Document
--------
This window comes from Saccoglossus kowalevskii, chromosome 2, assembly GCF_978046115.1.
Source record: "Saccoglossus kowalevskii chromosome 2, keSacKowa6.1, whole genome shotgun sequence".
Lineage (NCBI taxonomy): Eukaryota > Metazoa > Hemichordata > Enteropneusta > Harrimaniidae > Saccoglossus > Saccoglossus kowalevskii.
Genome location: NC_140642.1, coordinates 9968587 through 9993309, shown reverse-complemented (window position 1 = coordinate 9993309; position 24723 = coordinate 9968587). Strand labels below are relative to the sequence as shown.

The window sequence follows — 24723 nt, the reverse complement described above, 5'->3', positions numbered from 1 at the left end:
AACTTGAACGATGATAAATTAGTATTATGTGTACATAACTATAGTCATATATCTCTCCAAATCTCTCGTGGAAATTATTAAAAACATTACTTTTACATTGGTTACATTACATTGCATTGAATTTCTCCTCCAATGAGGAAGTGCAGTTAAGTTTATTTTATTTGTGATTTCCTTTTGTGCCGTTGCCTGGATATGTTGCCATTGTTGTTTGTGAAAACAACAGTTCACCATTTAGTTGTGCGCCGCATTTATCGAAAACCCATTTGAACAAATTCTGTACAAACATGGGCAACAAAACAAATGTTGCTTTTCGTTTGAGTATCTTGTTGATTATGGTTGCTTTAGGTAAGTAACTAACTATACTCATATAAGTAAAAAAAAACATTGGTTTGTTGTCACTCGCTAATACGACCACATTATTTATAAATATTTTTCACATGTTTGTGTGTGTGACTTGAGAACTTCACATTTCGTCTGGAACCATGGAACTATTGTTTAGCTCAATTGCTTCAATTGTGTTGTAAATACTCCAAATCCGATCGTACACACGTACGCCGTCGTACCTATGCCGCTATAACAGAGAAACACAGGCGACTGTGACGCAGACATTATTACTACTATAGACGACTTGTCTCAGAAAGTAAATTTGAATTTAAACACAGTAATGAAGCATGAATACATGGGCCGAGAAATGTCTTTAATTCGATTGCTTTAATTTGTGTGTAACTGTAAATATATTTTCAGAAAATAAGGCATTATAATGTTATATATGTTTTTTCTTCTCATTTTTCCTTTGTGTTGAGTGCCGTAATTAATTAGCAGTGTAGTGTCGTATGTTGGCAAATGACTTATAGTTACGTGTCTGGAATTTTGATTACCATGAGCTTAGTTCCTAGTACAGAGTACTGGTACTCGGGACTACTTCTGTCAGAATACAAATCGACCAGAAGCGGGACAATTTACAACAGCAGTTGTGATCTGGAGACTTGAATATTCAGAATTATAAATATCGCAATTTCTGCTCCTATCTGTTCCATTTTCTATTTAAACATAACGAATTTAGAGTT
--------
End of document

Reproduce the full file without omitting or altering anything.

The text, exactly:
This window comes from Saccoglossus kowalevskii, chromosome 2, assembly GCF_978046115.1.
Source record: "Saccoglossus kowalevskii chromosome 2, keSacKowa6.1, whole genome shotgun sequence".
Lineage (NCBI taxonomy): Eukaryota > Metazoa > Hemichordata > Enteropneusta > Harrimaniidae > Saccoglossus > Saccoglossus kowalevskii.
Genome location: NC_140642.1, coordinates 9968587 through 9993309, shown reverse-complemented (window position 1 = coordinate 9993309; position 24723 = coordinate 9968587). Strand labels below are relative to the sequence as shown.

The window sequence follows — 24723 nt, the reverse complement described above, 5'->3', positions numbered from 1 at the left end:
AACTTGAACGATGATAAATTAGTATTATGTGTACATAACTATAGTCATATATCTCTCCAAATCTCTCGTGGAAATTATTAAAAACATTACTTTTACATTGGTTACATTACATTGCATTGAATTTCTCCTCCAATGAGGAAGTGCAGTTAAGTTTATTTTATTTGTGATTTCCTTTTGTGCCGTTGCCTGGATATGTTGCCATTGTTGTTTGTGAAAACAACAGTTCACCATTTAGTTGTGCGCCGCATTTATCGAAAACCCATTTGAACAAATTCTGTACAAACATGGGCAACAAAACAAATGTTGCTTTTCGTTTGAGTATCTTGTTGATTATGGTTGCTTTAGGTAAGTAACTAACTATACTCATATAAGTAAAAAAAAACATTGGTTTGTTGTCACTCGCTAATACGACCACATTATTTATAAATATTTTTCACATGTTTGTGTGTGTGACTTGAGAACTTCACATTTCGTCTGGAACCATGGAACTATTGTTTAGCTCAATTGCTTCAATTGTGTTGTAAATACTCCAAATCCGATCGTACACACGTACGCCGTCGTACCTATGCCGCTATAACAGAGAAACACAGGCGACTGTGACGCAGACATTATTACTACTATAGACGACTTGTCTCAGAAAGTAAATTTGAATTTAAACACAGTAATGAAGCATGAATACATGGGCCGAGAAATGTCTTTAATTCGATTGCTTTAATTTGTGTGTAACTGTAAATATATTTTCAGAAAATAAGGCATTATAATGTTATATATGTTTTTTCTTCTCATTTTTCCTTTGTGTTGAGTGCCGTAATTAATTAGCAGTGTAGTGTCGTATGTTGGCAAATGACTTATAGTTACGTGTCTGGAATTTTGATTACCATGAGCTTAGTTCCTAGTACAGAGTACTGGTACTCGGGACTACTTCTGTCAGAATACAAATCGACCAGAAGCGGGACAATTTACAACAGCAGTTGTGATCTGGAGACTTGAATATTCAGAATTATAAATATCGCAATTTCTGCTCCTATCTGTTCCATTTTCTATTTAAACATAACGAATTTAGAGTT